Modeling Meets Infrastructure Demands

As the population continues to increase across the globe, the demands being placed on infrastructure are growing. As such, not only does this infrastructure need to be updated, but many of the construction projects are complex, requiring the use of advanced modeling technologies.

Consider this example, the Victorian-era sewer system that empties into the tidal river Thames in London needs updating. The reason? A single pipe carries both sewage and stormwater runoff, which worked well in the past, but the combination of population growth and increased precipitation have resulted in greater runoffs.

To capture the overflow, shafts—six meters across and 60 meters deep—will be placed along the path of the tunnel that drop the flow down to the main tunnel. In addition to the inherent complexities of the tunnel such as it being one of the deepest in London, the team must also avoid other conduits while preventing ground settlement.

This is where 3D modeling and BIM (building information modeling) processes come into play. An infrastructure construction project of this magnitude more frequently needs to rely on modeling and easy access to project data to complete on time and on budget.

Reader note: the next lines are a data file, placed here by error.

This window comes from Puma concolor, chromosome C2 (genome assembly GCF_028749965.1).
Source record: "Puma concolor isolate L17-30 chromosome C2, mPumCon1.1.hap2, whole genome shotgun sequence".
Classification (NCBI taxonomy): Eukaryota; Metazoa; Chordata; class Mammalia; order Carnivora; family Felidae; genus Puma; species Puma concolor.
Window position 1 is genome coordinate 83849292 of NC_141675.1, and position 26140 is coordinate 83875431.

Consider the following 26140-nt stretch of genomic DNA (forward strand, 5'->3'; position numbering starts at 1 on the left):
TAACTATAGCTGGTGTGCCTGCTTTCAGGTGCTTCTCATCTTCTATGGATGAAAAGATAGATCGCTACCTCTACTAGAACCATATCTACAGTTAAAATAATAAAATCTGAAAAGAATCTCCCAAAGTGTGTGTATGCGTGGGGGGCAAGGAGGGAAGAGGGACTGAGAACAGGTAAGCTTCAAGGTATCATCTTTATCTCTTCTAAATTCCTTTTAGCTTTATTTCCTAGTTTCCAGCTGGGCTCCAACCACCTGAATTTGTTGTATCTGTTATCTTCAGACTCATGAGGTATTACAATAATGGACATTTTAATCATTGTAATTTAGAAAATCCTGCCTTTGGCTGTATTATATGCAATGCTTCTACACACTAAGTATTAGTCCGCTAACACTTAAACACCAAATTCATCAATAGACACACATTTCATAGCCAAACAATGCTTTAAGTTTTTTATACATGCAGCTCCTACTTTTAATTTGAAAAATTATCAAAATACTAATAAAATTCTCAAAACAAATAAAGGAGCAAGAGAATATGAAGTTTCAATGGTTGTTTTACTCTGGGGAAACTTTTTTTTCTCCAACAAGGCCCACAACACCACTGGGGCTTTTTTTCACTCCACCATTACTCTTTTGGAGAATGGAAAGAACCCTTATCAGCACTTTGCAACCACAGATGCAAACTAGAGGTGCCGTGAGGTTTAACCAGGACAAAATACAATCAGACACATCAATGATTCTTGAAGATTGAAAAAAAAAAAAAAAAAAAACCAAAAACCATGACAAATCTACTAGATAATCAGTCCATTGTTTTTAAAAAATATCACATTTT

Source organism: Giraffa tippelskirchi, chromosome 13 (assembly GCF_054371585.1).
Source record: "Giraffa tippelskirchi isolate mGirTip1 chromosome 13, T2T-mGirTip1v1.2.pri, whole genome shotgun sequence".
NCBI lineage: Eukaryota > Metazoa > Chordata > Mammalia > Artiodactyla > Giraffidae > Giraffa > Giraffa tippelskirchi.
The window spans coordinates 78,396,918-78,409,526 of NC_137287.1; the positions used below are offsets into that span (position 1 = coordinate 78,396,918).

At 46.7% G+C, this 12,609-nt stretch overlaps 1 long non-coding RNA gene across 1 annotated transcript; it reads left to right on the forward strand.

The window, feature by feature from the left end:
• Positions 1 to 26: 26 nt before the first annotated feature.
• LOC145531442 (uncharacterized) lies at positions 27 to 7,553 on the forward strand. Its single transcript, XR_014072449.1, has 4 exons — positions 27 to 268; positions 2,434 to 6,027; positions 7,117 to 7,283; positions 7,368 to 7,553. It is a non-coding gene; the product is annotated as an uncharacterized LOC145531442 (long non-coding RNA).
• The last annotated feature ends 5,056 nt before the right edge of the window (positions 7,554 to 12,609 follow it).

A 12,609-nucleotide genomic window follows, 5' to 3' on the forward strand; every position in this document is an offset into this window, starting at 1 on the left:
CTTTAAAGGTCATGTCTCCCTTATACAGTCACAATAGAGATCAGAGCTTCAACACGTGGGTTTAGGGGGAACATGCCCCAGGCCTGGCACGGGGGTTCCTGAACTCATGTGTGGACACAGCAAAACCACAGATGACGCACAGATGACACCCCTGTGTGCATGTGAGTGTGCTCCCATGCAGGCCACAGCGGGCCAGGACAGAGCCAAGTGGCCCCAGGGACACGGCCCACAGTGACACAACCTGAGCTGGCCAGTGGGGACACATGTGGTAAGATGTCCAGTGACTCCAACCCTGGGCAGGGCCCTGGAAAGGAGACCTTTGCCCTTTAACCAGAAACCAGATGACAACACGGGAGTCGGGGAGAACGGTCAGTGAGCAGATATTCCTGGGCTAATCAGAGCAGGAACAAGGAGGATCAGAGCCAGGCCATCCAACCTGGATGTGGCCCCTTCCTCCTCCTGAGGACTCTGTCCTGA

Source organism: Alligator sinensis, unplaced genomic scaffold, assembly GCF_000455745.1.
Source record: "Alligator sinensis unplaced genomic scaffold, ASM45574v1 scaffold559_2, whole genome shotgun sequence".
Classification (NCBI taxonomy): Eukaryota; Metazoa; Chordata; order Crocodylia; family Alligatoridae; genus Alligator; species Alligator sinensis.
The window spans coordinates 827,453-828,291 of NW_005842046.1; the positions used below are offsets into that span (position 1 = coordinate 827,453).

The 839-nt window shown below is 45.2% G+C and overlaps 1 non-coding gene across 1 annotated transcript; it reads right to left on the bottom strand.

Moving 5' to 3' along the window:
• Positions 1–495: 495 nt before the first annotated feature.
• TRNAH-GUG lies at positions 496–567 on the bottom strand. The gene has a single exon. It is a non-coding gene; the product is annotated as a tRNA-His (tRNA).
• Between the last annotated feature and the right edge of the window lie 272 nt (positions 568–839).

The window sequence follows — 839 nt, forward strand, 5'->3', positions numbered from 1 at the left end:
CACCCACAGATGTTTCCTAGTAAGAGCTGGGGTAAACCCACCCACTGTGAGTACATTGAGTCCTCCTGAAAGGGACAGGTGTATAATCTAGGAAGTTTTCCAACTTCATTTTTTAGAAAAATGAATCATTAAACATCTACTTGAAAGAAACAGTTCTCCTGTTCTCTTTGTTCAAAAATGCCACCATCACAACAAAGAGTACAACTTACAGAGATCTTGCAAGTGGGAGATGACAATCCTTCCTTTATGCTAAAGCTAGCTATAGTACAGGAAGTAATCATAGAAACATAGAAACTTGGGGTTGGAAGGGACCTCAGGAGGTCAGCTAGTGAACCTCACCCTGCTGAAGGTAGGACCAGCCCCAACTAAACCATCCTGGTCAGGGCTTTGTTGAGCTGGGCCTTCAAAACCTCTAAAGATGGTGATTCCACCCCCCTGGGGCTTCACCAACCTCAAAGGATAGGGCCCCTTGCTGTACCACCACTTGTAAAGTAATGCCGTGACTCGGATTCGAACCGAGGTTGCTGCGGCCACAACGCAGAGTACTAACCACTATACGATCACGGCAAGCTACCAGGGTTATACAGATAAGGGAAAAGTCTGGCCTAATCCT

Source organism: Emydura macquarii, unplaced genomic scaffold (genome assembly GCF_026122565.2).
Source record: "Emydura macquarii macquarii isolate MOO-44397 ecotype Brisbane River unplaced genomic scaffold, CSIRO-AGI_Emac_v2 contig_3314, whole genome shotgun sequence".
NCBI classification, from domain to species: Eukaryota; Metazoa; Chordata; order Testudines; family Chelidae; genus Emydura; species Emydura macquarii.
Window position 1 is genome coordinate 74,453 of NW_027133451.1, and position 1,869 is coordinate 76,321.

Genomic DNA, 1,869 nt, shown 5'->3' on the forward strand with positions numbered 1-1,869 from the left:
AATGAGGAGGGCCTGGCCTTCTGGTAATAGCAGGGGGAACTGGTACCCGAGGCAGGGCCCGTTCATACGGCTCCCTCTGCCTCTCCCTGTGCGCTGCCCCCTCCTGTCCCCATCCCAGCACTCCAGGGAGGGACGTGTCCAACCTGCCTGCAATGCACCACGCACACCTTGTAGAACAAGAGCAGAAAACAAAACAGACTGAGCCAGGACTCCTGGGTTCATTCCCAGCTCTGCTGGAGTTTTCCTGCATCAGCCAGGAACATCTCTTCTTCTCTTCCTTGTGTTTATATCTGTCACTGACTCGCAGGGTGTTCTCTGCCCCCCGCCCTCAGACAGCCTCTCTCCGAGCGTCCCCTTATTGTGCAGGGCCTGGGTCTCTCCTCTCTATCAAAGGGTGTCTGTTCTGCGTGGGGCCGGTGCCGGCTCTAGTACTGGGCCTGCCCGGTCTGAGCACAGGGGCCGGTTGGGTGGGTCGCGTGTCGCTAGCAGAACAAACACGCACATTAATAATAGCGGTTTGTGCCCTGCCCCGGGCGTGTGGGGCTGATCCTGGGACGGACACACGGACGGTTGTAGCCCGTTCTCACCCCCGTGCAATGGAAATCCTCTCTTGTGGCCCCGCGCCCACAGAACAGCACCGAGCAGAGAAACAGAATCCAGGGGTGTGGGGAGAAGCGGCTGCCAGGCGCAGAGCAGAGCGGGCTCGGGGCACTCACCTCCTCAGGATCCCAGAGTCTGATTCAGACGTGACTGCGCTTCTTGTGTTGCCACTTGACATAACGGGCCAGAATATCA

The $6.1 billion Thames Tideway Tunnel project is headed up by CH2M HILL, www.ch2m.com, Englewood, Colo., and includes more than 20 principal partners, along with 50 other companies engaged in the pre-planning phase.

Some of the primary objectives when looking for technologies for this project include the need to facilitate collaboration with subs and predict costs early. The project team decided to use a combination of technologies from Bentley Systems, www.bentley.com, Exton, Pa., including ProjectWise for collaboration on models and drawings for planning processes based on BS 1192.

BS 1192 is a U.K. standard for how construction information should be produced and distributed. This construction team is addressing BS 1192 by using the new ProjectWise Business Process Template, which incorporates the standard processes and naming conventions.

Additionally, the team is integrating the models with other software such as GIS (geographic information systems) to monitor environmental impacts and structural analysis to identify reinforcement issues. With the system, the team can provide required information to project decisionmakers and publish both Web-based document sets and paper construction documents.

On a project of this scale if the team had put in the resources required to manually manage all this information, the cost would have probably been roughly 10 times that of the technology, estimates Simon Williams-Gunn, engineering systems lead on the Thames Tideway Tunnel project.

As greater demands are placed on infrastructure across the globe, construction teams will be faced with the need to implement technology to deliver projects as efficiently as possible.